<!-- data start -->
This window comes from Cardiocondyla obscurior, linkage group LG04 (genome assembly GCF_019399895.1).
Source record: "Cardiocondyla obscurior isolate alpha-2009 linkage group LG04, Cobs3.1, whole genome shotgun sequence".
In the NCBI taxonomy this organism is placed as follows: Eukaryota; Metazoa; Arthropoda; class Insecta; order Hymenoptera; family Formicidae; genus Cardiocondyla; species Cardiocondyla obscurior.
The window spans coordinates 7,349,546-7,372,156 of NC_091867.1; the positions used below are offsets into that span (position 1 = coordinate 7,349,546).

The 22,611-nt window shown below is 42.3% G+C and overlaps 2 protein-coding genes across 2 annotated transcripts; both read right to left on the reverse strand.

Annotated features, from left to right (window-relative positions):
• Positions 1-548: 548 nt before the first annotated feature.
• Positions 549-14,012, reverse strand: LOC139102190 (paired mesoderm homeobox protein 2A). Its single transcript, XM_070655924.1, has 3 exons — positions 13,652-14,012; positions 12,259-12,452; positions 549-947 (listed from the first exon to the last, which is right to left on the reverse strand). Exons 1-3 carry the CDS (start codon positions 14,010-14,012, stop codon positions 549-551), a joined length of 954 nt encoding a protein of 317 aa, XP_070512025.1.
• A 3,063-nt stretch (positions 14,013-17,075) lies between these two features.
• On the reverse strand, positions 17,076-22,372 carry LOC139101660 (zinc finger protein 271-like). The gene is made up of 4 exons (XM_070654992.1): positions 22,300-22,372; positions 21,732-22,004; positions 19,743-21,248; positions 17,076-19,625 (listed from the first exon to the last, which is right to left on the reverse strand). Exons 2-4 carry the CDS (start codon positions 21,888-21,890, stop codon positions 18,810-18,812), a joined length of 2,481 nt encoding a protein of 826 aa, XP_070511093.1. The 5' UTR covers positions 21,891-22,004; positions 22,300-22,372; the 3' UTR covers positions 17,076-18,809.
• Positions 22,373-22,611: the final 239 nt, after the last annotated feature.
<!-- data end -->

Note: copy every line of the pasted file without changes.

This window comes from Cardiocondyla obscurior, linkage group LG04 (genome assembly GCF_019399895.1).
Source record: "Cardiocondyla obscurior isolate alpha-2009 linkage group LG04, Cobs3.1, whole genome shotgun sequence".
In the NCBI taxonomy this organism is placed as follows: Eukaryota; Metazoa; Arthropoda; class Insecta; order Hymenoptera; family Formicidae; genus Cardiocondyla; species Cardiocondyla obscurior.
The window spans coordinates 7,349,546-7,372,156 of NC_091867.1; the positions used below are offsets into that span (position 1 = coordinate 7,349,546).

The 22,611-nt window shown below is 42.3% G+C and overlaps 2 protein-coding genes across 2 annotated transcripts; both read right to left on the reverse strand.

Annotated features, from left to right (window-relative positions):
• Positions 1-548: 548 nt before the first annotated feature.
• Positions 549-14,012, reverse strand: LOC139102190 (paired mesoderm homeobox protein 2A). Its single transcript, XM_070655924.1, has 3 exons — positions 13,652-14,012; positions 12,259-12,452; positions 549-947 (listed from the first exon to the last, which is right to left on the reverse strand). Exons 1-3 carry the CDS (start codon positions 14,010-14,012, stop codon positions 549-551), a joined length of 954 nt encoding a protein of 317 aa, XP_070512025.1.
• A 3,063-nt stretch (positions 14,013-17,075) lies between these two features.
• On the reverse strand, positions 17,076-22,372 carry LOC139101660 (zinc finger protein 271-like). The gene is made up of 4 exons (XM_070654992.1): positions 22,300-22,372; positions 21,732-22,004; positions 19,743-21,248; positions 17,076-19,625 (listed from the first exon to the last, which is right to left on the reverse strand). Exons 2-4 carry the CDS (start codon positions 21,888-21,890, stop codon positions 18,810-18,812), a joined length of 2,481 nt encoding a protein of 826 aa, XP_070511093.1. The 5' UTR covers positions 21,891-22,004; positions 22,300-22,372; the 3' UTR covers positions 17,076-18,809.
• Positions 22,373-22,611: the final 239 nt, after the last annotated feature.